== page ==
Inadvertently, I also learned quite a bit about historian's marriages. Consider For Cause and Comrades, in which Pulitzer Prize-winning historian James McPherson writes, "The person most instrumental in helping me produce this volume has also been the most important person in my life for the past forty years, my wife Patricia. In addition to enriching my life every day, she has been a superb research assistant, having read almost as many soldiers' letters and diaries as I have."
Ostensibly, McPherson, a professor at Princeton since 1962, is giving credit where it is most certainly due. To an aspiring female historian, this rather typical acknowledgement represents a looming threat. It can be found at faculty dinners, when wives outside the academy explain they, too, once pursued a higher degree. Without fail, they look at you a little sadly and say, "best of luck" or, far worse, "stick with it." During office hours, when advisors described the paths of female colleagues, it sounds more like the summary of a horror film than a professional trajectory: few survived.
Despite all this, my cohorts and I believed that we were entering a radically different kind of history department, one where women could forge their own careers, rather than merely supporting their husbands'. Surely, the changing of the guard in progressive institutions had already occurred. A new study from the American Historical Association suggests, however, that many of the field's problems remain unresolved.
For historians, marriage can accelerate the path towards full professorship - but only for males. For female historians, marriage can slow down a woman's career.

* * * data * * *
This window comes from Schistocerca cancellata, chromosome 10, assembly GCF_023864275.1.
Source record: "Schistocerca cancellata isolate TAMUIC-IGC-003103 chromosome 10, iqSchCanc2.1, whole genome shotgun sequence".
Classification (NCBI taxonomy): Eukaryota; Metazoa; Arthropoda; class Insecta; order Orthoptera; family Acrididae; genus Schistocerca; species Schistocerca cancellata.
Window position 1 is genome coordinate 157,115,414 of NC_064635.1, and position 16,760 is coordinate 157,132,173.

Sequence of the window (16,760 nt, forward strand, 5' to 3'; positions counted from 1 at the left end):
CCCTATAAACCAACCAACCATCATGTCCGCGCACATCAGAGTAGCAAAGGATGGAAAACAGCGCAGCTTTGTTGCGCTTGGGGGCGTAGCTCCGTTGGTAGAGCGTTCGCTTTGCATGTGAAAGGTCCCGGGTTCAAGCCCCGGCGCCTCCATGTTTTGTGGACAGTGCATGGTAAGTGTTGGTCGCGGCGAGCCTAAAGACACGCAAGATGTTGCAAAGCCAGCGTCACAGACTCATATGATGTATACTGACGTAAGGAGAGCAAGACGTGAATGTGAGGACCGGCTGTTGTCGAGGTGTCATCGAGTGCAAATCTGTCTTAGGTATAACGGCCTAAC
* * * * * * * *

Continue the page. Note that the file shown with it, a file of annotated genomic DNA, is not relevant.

Robert B. Townsend, deputy director of the AHA, surveyed 2,240 associate and full professors of history and released the findings in this month's Perspectives on History. Female historians who were either married or had been married at the time of the 2010 survey took an average of 7.8 years to move from associate to full professor. Women who had never married were promoted in an average of 6.7 years. Almost two times as many of the female full professors listed their status as divorced or separated, which suggests their professional obligations were somehow less compatible with marriage than their male colleagues. They were also more likely than their male colleagues to have never wed at all.
Conversely, male historians who were or had been married advanced in 5.9 years. The unmarried man took 6.4 years, a bit longer.
Female professors were more likely to have a spouse or partner with a doctoral degree, 54.7 percent to men's 30.9 percent. Their partners were also more likely to work in academe, 49.6 percent to 36.3 percent.
"I have a theory about this," said Tara Nummedal, an associate professor of history at Brown University. "It seems pretty clear that smart women are going to find men who are engaged, but I just don't see that it works the other way." She added that a female professor with a stay-at-home spouse is quite rare, but often sees men with stay-at-home wives, allowing them to fully commit themselves to their professions.
Nummedal is tenured and serves on search committees for new hires, where she has noticed a frequent occurrence: When a woman is the first choice, she will often turn down the position because her husband cannot or will not leave his job.
When one considers the overarching concerns of historians seeking positions within a university -- the school's status and geographical location - turning down a position at Brown, an Ivy League school located in Providence, Rhode Island, seems like an extraordinary choice. The fact that it has happened on more than one occasion would certainly contribute to the assertion that marriage does not help a female professor progress in their field.